Both Georgia and South Carolina rank fairly high in terms of childhood obesity, according to the National Survey of Children's Health conducted in 2007, the latest year available. Georgia is second in the country, behind Misssissippi, with 21.3 percent of its children obese; South Carolina is ranked 22nd, at 15.3 percent obesity among children. Overall, however, South Carolina ranks ninth-most obese with an adult obesity of rate of 29.9 percent vs. Georgia at No. 17, with an adult obesity rate of 28.1 percent, according to a recent report from the Trust for America's Health and the Robert Wood Johnson Foundation.

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3g
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3g 07/10/10 - 07:13 am
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YES Mrs. Jones , fantastic

YES Mrs. Jones , fantastic move to eliminate sugar from your childs diet , just make sure not to replace it with artificial sweeteners which are worse for health . The path to ending obesity starts with natural/organic/farm-raised fruits , veggies and small quanities of meats which are raised with care and love , our pathetic factory-style system of raising animals in a prison environment and feeding them with corn products to fatten them up ( none of them eat corn naturally ) and physically and emotionaly abusing them before slaughter leads to an end product which harms our health . Pay CLOSE attention to ingredient lists on food products , my 2 rules are - if it was'nt on the planet 10,000 years ago , and you cannot pronounce the words , don't eat it .

edwardc
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edwardc 07/10/10 - 07:18 am
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From the sublime to the

From the sublime to the ridiculous. No wonder health care costs are bankrupting this country. You don't really need a doctor or an expensive medical test to tell you that you are overweight. Cut out the sugar and especially soda.

CATFISHSTEW
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CATFISHSTEW 07/10/10 - 07:42 am
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You can't do this alone..It

You can't do this alone..It needs to start with the parents at home feeding these kids..That 200lb 11 year old Ms Arnold mentioned..I bet there are Parents in that home that are 250+ eating the same unhealthy foods. It's no wonder they don't notice.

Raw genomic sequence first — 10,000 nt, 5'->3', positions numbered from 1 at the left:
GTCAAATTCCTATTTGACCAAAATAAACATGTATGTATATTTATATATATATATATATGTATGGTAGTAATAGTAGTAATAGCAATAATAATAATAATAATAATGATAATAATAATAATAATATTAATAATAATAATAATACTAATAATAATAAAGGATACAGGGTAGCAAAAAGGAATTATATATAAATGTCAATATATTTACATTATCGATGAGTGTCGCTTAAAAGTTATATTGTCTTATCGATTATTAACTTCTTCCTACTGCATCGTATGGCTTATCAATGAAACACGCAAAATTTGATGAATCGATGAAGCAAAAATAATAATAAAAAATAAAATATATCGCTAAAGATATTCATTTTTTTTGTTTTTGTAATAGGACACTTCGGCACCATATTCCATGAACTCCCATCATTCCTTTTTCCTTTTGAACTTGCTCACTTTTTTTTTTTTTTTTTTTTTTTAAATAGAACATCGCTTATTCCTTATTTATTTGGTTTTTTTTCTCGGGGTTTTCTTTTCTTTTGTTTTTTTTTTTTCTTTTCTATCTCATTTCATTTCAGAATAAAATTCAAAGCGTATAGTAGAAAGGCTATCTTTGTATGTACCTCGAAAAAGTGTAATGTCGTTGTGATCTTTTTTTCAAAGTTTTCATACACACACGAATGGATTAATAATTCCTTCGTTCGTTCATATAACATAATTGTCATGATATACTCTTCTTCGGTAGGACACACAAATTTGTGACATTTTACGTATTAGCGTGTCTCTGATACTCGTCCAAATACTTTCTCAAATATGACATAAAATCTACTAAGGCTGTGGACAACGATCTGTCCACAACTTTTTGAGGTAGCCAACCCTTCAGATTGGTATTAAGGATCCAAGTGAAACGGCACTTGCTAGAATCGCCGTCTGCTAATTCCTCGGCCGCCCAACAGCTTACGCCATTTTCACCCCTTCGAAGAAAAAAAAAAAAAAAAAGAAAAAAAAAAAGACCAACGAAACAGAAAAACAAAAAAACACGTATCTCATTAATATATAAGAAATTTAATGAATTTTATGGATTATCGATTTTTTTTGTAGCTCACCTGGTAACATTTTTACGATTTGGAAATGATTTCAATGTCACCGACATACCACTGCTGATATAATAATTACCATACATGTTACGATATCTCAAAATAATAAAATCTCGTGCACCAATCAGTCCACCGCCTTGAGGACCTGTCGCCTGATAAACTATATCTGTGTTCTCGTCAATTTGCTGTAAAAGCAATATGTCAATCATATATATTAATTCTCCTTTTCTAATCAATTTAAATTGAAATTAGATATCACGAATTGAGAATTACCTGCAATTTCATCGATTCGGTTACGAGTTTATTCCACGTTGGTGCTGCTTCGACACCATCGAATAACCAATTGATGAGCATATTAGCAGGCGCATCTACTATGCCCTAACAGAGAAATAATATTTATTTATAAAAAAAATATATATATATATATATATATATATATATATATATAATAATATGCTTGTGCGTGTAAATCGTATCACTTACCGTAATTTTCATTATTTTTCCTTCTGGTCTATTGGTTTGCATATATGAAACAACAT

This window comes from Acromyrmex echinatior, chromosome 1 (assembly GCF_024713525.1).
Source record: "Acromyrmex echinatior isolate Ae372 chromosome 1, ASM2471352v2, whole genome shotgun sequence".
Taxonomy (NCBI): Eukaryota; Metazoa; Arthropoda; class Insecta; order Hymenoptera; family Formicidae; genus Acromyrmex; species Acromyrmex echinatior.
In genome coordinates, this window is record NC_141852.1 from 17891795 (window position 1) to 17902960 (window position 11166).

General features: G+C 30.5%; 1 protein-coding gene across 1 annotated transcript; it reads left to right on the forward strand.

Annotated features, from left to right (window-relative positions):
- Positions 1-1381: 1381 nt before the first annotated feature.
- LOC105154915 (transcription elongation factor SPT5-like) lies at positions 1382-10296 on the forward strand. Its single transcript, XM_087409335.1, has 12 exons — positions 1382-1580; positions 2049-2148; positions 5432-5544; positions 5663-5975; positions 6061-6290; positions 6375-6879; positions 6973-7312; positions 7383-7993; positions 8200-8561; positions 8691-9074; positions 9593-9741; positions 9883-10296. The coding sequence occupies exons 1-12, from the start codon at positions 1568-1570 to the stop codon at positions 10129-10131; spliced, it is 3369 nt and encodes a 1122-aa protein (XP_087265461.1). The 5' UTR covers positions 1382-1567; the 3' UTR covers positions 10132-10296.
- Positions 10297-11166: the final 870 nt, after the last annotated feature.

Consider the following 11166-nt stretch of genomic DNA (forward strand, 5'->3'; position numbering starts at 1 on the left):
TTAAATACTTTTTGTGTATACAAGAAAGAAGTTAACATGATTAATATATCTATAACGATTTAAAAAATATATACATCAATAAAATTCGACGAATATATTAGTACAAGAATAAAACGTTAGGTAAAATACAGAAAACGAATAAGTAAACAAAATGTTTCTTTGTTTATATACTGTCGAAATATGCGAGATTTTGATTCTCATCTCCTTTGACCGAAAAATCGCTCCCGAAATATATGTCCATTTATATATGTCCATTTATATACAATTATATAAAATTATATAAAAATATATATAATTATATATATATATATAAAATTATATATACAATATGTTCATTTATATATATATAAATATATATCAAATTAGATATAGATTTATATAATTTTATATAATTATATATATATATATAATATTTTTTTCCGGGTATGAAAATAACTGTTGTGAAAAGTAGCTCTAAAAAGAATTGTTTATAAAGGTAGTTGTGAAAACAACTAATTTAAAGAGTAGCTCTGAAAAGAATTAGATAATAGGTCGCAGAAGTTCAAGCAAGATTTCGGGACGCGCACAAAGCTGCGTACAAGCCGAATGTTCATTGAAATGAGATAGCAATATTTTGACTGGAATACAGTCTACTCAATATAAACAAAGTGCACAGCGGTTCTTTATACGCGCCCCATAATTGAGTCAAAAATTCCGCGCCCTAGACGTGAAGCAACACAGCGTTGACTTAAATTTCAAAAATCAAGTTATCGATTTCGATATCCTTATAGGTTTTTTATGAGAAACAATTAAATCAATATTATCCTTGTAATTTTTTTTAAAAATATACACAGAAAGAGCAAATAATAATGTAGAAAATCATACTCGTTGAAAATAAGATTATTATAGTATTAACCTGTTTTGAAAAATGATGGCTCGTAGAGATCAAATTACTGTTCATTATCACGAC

RushLimbuttbubba
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RushLimbuttbubba 07/10/10 - 08:02 am
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Miss Amber Smith looks like

Miss Amber Smith looks like she takes care of herself...keep up the good work!

WW1949
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WW1949 07/10/10 - 08:33 am
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Rush, she sure does.

Rush, she sure does.

corgimom
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corgimom 07/10/10 - 10:37 am
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The obese kids come to school

The obese kids come to school not with a Baggie full of chips, but with a full bag of chips. And they bring sugary drinks for snack.

It has to do with issues of the parents.

Just My Opinion
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Just My Opinion 07/10/10 - 01:35 pm
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LOL! Rush and WW, I just KNEW

LOL! Rush and WW, I just KNEW that it wouldn't take long for someone on here to voice their appreciation for Miss Amber Smith! I knew the article wasn't about her, that's for sure. But, back to maturity....yeah, this is a problem and people are correct in that it starts at home.

burninater
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burninater 07/10/10 - 02:43 pm
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Gluttony is a sin. It's bad

Gluttony is a sin. It's bad enough that adults are engaging in this sinful behavior, but now we are allowing them to indoctrinate their children into their sinful lifestyle choice. Even worse, they are allowed to flaunt their gluttony in public, forcing me to deal with embarrasing questions from my children if I don't cover their eyes fast enough. They should show respect for the majority of Americans that don't engage in their sinful lifestyle choice and keep it in the bedroom. And don't get me wrong, I don't hate gluttons, some of my best friends are obese.

soldout
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soldout 07/11/10 - 12:36 am
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3G; good comments and info

3G; good comments and info